Independent Filmmakers Jane Wagner and Tina DiFeliciantonio
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When thinking about what goes into making a film or video, math is not the
first thing that comes to mind. Filmmakers usually begin the process of
making a film by dealing with the creative concept, the story line, the
characters, the dramatic arc, et cetera. We think about the foundation of
the filmwhat it will be about and how the story will be told.
As filmmakers we often want more time and money to be able to make our films,
but there is not an endless supply of cash to fuel our creative impulses.
The name of the game is to "put every penny on the screen." So we turn to
the more practical and logistical aspects of filmmaking. This involves
grappling with the budget and schedule.
You have probably heard of the phrase, "Time is money." It turns out that
math is used to make logistical and budgetary decisions that will directly
affect the filmmaking process. The better a person is at using math, the
better he or she can analyze budgets to create the best options and make the
wisest decisions. In creating and manipulating budgets and schedules,
multiplication and division are mostly used. As producers, we must be able
to effectively determine how many people can be hired and how much they will
be paid. As directors and editors, we need to know how much time we can
spend editing the film.
Besides being a business, which means producing a solid film on budget and on
schedule, filmmaking is also quite technical. Each department uses math to
help bring the film to life. The camera department uses math in designing
the look of the film by determining the which lenses, filters and film stocks
will achieve the chosen look—they use math to calculate exposure and the
depth of field using "f stops" and focal lengths. Math is also the basis of
sound recordingcalculating the sound patterns and recording levels.
Production designers, art departments, costume designer and wardrobe
assistants also depend on math. Sets must fit together perfectly and
clothing must be tailored to fit each actor. Everything has to be measured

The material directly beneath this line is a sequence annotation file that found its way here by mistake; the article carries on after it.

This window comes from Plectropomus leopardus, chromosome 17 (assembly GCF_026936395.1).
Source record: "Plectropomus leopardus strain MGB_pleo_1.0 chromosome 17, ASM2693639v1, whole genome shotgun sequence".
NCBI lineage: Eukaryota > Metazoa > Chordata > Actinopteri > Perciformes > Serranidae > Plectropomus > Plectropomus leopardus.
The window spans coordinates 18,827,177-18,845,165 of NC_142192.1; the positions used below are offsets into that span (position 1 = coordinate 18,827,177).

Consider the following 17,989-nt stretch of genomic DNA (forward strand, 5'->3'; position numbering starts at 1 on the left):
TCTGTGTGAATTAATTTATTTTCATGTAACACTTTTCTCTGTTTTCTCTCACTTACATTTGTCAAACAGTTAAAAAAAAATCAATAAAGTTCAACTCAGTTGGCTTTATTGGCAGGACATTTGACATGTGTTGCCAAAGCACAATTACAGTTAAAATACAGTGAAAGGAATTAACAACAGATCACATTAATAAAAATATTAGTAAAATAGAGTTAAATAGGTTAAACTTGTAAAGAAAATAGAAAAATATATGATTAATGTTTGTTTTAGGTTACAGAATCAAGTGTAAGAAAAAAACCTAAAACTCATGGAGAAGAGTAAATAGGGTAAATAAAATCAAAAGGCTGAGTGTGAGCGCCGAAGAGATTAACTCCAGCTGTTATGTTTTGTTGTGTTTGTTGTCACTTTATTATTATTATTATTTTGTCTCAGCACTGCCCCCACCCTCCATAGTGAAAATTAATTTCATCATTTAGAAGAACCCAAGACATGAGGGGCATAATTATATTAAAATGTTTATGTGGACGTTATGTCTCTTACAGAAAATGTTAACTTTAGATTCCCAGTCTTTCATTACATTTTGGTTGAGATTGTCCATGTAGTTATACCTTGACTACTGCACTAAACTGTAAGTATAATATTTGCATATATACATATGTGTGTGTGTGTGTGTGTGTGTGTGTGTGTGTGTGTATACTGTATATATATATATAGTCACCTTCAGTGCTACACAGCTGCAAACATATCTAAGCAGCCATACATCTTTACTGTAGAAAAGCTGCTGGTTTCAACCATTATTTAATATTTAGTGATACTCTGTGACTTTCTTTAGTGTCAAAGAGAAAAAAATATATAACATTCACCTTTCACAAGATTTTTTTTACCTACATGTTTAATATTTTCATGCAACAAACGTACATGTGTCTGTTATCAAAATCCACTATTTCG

and made to size.
Using math doesn't end at a film's "wrap". It continues into
post-production, where editors use math to calculate everything from trimming
shots, to creating fades and dissolves, to creating complicated effects. As
an editor gains experience, he or she can even learn the feel of different
calculations. For example, an eight frame dissolve feels a beat quicker than
a twelve frame dissolve.
Once a film is completed, filmmakers and distributors want as many people to
see the film as possible. Since people pay to see movies, audience is
equated with income. But it takes money to pay for the advertising and
publicity to get people into the theaters, and, it takes money to pay for the
prints that are projected into the theaters. (This is called P&A, and it is
usually deducted from the gross profits before anyone can start to
participate in the net profits.) Investors, actors, writers, and directors
can have points in a film, which means that they are entitled to a percentage
of the net profits, so keeping track of P&A expenses is important if anyone
other than the studio or distributor is to receive royalty checks.
As you might imagine, once one starts to pull apart the filmmaking process,
there is no end to the use of math! Its use is intricately involved in all
stages of the filmmaking process. Enjoy learning about math because using it
can be a lot of fun and it helps keep food on the table!